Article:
One minute I was the proud father, beaming as the loudspeakers boomed out my kid's name, crediting him for making a tackle in a junior varsity football game.
A few minutes later I was the driver, ferrying my son to a nearby emergency room to get his broken thumb put in a cast.
While the emergency room was not the place I would pick to while away the final hours of a gorgeous autumn afternoon, it felt familiar.
Part of being a parent is taking your kids to the emergency room. Put another way, if you breed them, they will come to the E.R.
By rough count, in the two decades that my wife and I have been in the parent business, we have made 11 trips to the emergency room with one of our two kids. We have spread our visits around, dropping in on emergency rooms in four states: Maryland, Virginia, Delaware and Massachusetts. In the Baltimore metropolitan area, we have logged emergency room hours in three jurisdictions, Baltimore City, Baltimore County and, just this week, Annapolis.
However, until this week, it had been almost three years since we had filled out emergency room forms. This represented a significant drop-off from the visitation rate we had established in our early days of parenthood. For example, just seven days after our first son was born, we were in the emergency room. The kid had stopped eating. I forget what the pediatrician did, but it worked big time. The kid regained his appetite and ate almost nonstop for the next 19 years. During one heavy feeding time in his mid-teens, most of my conversations with the him began with the words "Close the refrigerator door."
For our tribe, the call of the E.R. seemed especially strong when the kids were small and the family was on summer vacation. Somehow all that sand, sunshine and surf always seemed to end with an emergency room nurse asking, "When was the last tetanus shot?"
The scary thing is that, now that the kids are teen-agers, I am starting to know the answers to these E.R. queries.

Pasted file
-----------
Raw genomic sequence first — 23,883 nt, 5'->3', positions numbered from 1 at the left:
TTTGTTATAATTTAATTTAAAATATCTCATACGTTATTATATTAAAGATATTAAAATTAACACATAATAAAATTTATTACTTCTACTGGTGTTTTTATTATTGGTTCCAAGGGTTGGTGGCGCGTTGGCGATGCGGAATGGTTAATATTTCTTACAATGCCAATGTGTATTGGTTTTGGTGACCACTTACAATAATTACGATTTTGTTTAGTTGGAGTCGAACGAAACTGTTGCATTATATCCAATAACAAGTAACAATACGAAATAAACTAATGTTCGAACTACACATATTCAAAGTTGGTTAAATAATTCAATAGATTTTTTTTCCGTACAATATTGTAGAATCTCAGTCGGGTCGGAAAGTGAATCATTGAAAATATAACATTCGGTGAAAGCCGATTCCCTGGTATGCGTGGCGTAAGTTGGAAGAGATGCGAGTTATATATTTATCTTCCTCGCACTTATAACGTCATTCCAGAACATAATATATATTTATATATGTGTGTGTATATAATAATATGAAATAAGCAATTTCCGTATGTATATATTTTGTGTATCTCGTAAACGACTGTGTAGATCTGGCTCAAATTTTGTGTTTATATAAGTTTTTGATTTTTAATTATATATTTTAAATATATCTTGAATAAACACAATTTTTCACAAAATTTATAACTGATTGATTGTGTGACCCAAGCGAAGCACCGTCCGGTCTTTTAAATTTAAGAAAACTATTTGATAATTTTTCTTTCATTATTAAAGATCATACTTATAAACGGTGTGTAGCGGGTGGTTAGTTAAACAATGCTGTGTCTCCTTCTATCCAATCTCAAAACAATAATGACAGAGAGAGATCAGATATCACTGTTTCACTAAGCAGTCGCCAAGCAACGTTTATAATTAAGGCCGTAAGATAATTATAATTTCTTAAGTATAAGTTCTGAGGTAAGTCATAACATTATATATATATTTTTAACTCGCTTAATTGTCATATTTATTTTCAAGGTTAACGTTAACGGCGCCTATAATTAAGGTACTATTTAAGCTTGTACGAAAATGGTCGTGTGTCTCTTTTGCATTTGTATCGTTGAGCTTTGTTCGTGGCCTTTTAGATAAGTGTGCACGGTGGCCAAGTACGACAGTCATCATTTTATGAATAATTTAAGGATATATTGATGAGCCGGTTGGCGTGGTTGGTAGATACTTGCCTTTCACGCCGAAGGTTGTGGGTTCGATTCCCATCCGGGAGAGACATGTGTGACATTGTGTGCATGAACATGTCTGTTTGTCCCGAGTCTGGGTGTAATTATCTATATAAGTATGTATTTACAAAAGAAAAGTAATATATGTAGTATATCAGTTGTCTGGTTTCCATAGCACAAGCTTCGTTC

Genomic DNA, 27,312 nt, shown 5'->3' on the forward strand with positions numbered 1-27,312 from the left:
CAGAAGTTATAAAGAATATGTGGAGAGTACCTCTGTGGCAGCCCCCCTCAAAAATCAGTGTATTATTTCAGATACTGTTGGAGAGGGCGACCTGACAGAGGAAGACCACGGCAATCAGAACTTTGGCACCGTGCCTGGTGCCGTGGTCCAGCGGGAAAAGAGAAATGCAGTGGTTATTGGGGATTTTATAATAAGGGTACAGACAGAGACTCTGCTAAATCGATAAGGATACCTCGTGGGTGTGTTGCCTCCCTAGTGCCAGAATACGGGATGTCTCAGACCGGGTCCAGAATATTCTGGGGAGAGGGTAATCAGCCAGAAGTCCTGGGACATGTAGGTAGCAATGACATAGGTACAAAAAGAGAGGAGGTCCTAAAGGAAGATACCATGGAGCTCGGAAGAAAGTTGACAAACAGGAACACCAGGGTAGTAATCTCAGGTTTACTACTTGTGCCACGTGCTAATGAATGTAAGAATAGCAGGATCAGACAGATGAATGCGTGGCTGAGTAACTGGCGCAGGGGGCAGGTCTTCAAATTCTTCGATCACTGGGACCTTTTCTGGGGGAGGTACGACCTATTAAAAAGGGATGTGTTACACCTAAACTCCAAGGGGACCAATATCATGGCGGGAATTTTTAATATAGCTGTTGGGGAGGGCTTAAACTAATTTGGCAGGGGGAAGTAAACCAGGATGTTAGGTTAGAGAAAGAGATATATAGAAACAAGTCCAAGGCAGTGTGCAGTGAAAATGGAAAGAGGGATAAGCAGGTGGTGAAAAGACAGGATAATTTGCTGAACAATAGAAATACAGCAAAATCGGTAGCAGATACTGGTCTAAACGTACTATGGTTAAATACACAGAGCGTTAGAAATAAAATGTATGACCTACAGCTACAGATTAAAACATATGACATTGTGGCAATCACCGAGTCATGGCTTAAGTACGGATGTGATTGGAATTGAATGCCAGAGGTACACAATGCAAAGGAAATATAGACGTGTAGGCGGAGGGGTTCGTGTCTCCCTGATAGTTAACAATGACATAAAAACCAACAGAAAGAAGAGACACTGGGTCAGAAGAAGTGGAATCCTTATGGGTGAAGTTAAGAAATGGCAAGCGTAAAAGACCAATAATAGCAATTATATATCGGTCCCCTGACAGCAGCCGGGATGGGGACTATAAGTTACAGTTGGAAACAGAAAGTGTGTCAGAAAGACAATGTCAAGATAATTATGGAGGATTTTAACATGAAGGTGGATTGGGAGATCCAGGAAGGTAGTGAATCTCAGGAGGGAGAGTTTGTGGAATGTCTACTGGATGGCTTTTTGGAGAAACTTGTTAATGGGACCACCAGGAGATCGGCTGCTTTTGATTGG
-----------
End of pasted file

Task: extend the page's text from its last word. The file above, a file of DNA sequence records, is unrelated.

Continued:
I get the feeling that in the world of emergency room characters, we are the avant-garde. We show up in emergency rooms with ailments long before they become famous. For instance, we had a skateboard-related visit, a broken wrist as I recall, years before the skateboard craze, and its accompanying injuries swept the nation. We demonstrated, long before the inline skaters and the scooter-riders, that pavement breaks bones.
It is true that the reason for our latest emergency room visit, a fractured thumb from a football game, was pretty run-of-the-mill. But it did give me the chance to improve my X-ray reading skills. Over the years, I have seen so many X-rays that not only am I beginning to recognize fractures, I am also spotting growth plates.
Moreover, this recent visit gave me a chance to add another name, Dr. Charles M. Ruland, to the list of orthopedists I know and support. During my career as the father of two boys, I think I have become acquainted with approximately 50 percent of the docs who mend bones in the greater Baltimore area. I get the feeling that if I had more children, I would not only end up doing business with all the orthopedists in the area, I would also get invited to their kids' weddings.
My son broke his thumb in Annapolis, during an "away" game against St. Mary's junior varsity. I arrived at the game just in time to see him make a couple of tackles, then to watch him leave the field, clutching his left hand. The St. Mary's trainer looked at his thumb and suggested we go to an emergency room.
The Anne Arundel Medical Center emergency room was just a few blocks away. It did not take us long to drive there, and, thanks in part to Dr. Ruland's quick work, we got in and out in about two hours. Not bad as emergency rooms go, and it has valet parking.
We took the old route, Ritchie Highway, home to Baltimore. The road was dark and thick with traffic, but it had a Popeye's, purveyor of spicy chicken, the kid's favorite fast food. We rode through the darkness, the kid, still in his football uniform, learning how to eat the chicken with one hand. We talked. The cast would be on for five weeks, meaning the football season was over for him. "That is too bad," he said, "because I was having a real good game."
I told him that while his cast was on, he would have to learn how to scratch an itch inside it, and how to shower without getting it wet.
"To scratch an itch, you use a hanger," I told him. "To cover up your cast in the shower, you use a plastic bag, tied with waterproof tape."
How did I know this, the kid asked. I told him I had picked up these tips a few years ago when I had broken a wrist - or was it a finger? I couldn't be sure. After a certain number of trips to the emergency room, your mind blurs.